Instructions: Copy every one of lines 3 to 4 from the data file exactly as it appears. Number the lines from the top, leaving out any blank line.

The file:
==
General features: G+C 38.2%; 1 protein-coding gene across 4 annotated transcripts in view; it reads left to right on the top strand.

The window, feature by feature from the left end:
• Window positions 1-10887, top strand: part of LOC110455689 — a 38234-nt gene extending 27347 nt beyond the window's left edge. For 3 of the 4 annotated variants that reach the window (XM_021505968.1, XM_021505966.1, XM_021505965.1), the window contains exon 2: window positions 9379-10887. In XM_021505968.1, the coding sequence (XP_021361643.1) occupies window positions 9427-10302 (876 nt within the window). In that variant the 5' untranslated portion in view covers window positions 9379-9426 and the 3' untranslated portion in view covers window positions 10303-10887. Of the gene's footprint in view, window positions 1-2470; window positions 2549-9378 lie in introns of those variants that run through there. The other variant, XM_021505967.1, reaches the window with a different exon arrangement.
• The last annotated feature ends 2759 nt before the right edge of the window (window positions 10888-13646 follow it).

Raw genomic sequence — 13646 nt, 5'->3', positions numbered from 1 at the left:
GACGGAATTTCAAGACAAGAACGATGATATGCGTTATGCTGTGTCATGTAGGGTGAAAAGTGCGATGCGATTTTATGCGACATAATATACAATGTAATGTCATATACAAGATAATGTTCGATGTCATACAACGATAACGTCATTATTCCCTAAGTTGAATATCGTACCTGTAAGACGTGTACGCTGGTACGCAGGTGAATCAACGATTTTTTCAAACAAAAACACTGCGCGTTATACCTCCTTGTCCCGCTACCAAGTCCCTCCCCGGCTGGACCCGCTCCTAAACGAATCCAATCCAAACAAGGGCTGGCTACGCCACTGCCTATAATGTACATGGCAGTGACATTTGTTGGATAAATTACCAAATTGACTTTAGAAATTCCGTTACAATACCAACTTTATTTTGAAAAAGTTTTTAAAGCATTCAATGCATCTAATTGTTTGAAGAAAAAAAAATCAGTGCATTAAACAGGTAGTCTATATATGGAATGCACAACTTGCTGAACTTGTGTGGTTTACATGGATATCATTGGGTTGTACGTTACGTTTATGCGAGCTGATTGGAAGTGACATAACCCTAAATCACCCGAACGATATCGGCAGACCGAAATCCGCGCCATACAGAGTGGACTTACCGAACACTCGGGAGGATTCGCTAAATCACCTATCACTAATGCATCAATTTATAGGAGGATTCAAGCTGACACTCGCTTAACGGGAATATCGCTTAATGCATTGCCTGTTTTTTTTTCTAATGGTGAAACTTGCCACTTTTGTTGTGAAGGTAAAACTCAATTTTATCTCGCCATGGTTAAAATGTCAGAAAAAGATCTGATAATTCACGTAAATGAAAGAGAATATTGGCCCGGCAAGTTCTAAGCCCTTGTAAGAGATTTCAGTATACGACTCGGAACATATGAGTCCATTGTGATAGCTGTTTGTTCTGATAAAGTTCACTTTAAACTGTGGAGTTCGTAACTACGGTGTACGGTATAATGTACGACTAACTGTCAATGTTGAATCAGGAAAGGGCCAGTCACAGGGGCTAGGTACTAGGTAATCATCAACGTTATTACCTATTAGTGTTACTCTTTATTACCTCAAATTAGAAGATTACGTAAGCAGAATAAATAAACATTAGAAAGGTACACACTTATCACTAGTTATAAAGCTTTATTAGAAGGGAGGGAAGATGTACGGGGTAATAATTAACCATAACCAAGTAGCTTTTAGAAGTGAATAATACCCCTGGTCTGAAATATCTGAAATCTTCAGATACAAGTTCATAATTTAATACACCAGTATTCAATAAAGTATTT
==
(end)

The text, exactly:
• Window positions 1-10887, top strand: part of LOC110455689 — a 38234-nt gene extending 27347 nt beyond the window's left edge. For 3 of the 4 annotated variants that reach the window (XM_021505968.1, XM_021505966.1, XM_021505965.1), the window contains exon 2: window positions 9379-10887. In XM_021505968.1, the coding sequence (XP_021361643.1) occupies window positions 9427-10302 (876 nt within the window). In that variant the 5' untranslated portion in view covers window positions 9379-9426 and the 3' untranslated portion in view covers window positions 10303-10887. Of the gene's footprint in view, window positions 1-2470; window positions 2549-9378 lie in introns of those variants that run through there. The other variant, XM_021505967.1, reaches the window with a different exon arrangement.
• The last annotated feature ends 2759 nt before the right edge of the window (window positions 10888-13646 follow it).